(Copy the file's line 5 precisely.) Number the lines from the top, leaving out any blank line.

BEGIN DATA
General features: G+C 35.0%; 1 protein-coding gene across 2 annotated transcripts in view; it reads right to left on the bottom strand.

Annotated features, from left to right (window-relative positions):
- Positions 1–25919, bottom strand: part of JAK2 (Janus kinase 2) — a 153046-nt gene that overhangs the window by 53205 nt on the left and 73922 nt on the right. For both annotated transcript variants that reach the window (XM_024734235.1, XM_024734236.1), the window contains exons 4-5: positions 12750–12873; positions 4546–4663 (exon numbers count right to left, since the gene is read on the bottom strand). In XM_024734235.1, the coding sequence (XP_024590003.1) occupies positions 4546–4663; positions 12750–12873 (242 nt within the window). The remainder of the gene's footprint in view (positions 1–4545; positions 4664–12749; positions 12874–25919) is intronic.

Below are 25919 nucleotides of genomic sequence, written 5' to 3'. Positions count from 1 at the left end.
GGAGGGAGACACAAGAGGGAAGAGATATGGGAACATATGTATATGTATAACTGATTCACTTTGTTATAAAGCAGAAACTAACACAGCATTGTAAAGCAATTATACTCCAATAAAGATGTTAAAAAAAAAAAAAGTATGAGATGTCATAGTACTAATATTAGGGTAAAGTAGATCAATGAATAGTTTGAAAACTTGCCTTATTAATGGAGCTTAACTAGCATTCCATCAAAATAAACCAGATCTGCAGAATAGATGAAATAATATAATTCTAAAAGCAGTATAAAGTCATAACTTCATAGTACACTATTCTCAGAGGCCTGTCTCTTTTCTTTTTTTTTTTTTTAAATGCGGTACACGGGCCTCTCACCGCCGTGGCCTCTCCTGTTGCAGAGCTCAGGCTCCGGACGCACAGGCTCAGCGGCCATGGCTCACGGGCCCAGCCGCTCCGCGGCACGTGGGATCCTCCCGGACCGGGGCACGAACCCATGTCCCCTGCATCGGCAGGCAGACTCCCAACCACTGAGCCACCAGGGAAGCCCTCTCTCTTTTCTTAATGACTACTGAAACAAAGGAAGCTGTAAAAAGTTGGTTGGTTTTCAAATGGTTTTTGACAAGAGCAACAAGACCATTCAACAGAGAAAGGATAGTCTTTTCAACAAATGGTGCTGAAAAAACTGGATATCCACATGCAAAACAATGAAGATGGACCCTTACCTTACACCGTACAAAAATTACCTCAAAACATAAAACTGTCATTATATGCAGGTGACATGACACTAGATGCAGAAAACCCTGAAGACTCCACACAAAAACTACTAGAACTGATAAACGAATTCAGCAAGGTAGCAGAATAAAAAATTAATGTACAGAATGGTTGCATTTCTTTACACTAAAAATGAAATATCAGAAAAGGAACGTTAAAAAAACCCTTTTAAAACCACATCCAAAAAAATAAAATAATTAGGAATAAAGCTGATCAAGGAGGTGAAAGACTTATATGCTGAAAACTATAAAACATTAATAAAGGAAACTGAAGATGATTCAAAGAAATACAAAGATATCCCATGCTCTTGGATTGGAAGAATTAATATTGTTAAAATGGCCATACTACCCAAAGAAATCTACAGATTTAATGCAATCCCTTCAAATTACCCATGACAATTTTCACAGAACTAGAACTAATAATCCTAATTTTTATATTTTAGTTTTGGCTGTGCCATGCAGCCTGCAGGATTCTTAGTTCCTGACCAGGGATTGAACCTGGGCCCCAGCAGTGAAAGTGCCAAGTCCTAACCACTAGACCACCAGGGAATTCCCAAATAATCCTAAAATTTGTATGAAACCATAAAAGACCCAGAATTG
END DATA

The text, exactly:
GGAGGGAGACACAAGAGGGAAGAGATATGGGAACATATGTATATGTATAACTGATTCACTTTGTTATAAAGCAGAAACTAACACAGCATTGTAAAGCAATTATACTCCAATAAAGATGTTAAAAAAAAAAAAAGTATGAGATGTCATAGTACTAATATTAGGGTAAAGTAGATCAATGAATAGTTTGAAAACTTGCCTTATTAATGGAGCTTAACTAGCATTCCATCAAAATAAACCAGATCTGCAGAATAGATGAAATAATATAATTCTAAAAGCAGTATAAAGTCATAACTTCATAGTACACTATTCTCAGAGGCCTGTCTCTTTTCTTTTTTTTTTTTTTAAATGCGGTACACGGGCCTCTCACCGCCGTGGCCTCTCCTGTTGCAGAGCTCAGGCTCCGGACGCACAGGCTCAGCGGCCATGGCTCACGGGCCCAGCCGCTCCGCGGCACGTGGGATCCTCCCGGACCGGGGCACGAACCCATGTCCCCTGCATCGGCAGGCAGACTCCCAACCACTGAGCCACCAGGGAAGCCCTCTCTCTTTTCTTAATGACTACTGAAACAAAGGAAGCTGTAAAAAGTTGGTTGGTTTTCAAATGGTTTTTGACAAGAGCAACAAGACCATTCAACAGAGAAAGGATAGTCTTTTCAACAAATGGTGCTGAAAAAACTGGATATCCACATGCAAAACAATGAAGATGGACCCTTACCTTACACCGTACAAAAATTACCTCAAAACATAAAACTGTCATTATATGCAGGTGACATGACACTAGATGCAGAAAACCCTGAAGACTCCACACAAAAACTACTAGAACTGATAAACGAATTCAGCAAGGTAGCAGAATAAAAAATTAATGTACAGAATGGTTGCATTTCTTTACACTAAAAATGAAATATCAGAAAAGGAACGTTAAAAAAACCCTTTTAAAACCACATCCAAAAAAATAAAATAATTAGGAATAAAGCTGATCAAGGAGGTGAAAGACTTATATGCTGAAAACTATAAAACATTAATAAAGGAAACTGAAGATGATTCAAAGAAATACAAAGATATCCCATGCTCTTGGATTGGAAGAATTAATATTGTTAAAATGGCCATACTACCCAAAGAAATCTACAGATTTAATGCAATCCCTTCAAATTACCCATGACAATTTTCACAGAACTAGAACTAATAATCCTAATTTTTATATTTTAGTTTTGGCTGTGCCATGCAGCCTGCAGGATTCTTAGTTCCTGACCAGGGATTGAACCTGGGCCCCAGCAGTGAAAGTGCCAAGTCCTAACCACTAGACCACCAGGGAATTCCCAAATAATCCTAAAATTTGTATGAAACCATAAAAGACCCAGAATTG